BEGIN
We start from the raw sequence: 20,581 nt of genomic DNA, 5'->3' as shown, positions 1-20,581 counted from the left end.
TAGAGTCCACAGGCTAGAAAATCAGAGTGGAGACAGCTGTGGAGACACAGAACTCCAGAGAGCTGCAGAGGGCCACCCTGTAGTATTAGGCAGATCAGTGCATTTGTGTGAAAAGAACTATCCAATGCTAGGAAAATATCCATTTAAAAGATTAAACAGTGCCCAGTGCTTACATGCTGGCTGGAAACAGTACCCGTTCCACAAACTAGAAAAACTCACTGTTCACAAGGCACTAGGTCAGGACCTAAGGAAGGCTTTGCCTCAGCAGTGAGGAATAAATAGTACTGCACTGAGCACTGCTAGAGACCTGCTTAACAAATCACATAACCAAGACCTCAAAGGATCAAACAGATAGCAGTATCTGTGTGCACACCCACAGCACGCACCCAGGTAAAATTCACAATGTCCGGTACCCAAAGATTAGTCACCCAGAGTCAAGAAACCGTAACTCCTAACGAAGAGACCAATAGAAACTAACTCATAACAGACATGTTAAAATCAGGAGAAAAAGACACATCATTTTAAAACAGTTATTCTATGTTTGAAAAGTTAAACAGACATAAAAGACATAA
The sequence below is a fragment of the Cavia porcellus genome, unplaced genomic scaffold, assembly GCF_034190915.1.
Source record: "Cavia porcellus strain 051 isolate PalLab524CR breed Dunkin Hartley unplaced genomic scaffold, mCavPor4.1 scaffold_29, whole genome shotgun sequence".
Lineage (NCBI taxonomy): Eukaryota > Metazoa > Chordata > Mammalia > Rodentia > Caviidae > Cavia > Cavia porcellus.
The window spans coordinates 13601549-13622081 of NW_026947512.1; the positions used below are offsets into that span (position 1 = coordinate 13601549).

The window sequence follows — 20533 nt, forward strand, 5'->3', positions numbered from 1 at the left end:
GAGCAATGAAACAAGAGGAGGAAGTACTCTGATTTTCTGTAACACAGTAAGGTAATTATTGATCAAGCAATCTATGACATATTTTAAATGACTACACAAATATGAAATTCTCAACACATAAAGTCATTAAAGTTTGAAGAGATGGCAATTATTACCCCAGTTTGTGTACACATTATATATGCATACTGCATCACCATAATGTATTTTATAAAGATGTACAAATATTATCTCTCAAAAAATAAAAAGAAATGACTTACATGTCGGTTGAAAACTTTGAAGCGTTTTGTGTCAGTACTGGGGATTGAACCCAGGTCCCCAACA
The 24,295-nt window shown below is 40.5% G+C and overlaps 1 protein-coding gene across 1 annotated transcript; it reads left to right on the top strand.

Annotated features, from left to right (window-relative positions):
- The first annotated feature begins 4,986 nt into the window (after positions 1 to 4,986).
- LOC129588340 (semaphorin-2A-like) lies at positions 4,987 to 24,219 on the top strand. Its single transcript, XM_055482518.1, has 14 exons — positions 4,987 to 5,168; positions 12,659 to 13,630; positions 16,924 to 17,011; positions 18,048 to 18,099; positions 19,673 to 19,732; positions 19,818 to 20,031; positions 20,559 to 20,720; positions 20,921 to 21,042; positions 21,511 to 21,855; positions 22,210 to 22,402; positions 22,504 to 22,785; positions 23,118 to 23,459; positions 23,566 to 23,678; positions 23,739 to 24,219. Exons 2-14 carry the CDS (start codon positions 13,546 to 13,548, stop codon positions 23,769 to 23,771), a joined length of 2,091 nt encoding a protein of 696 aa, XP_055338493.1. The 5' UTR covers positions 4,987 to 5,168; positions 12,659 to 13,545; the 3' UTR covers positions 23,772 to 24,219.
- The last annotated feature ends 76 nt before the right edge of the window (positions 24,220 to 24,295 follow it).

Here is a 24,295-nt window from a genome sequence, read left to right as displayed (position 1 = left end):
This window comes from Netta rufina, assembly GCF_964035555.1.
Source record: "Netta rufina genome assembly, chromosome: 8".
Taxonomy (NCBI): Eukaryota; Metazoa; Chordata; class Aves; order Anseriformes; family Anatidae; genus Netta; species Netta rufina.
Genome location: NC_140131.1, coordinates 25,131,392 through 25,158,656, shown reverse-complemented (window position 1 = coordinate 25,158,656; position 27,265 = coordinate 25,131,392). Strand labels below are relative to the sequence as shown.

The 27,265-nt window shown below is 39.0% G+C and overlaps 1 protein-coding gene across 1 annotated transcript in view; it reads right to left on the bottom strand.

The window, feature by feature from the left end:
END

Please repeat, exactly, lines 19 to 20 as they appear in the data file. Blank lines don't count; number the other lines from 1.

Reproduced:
The 27,265-nt window shown below is 39.0% G+C and overlaps 1 protein-coding gene across 1 annotated transcript in view; it reads right to left on the bottom strand.

The window, feature by feature from the left end: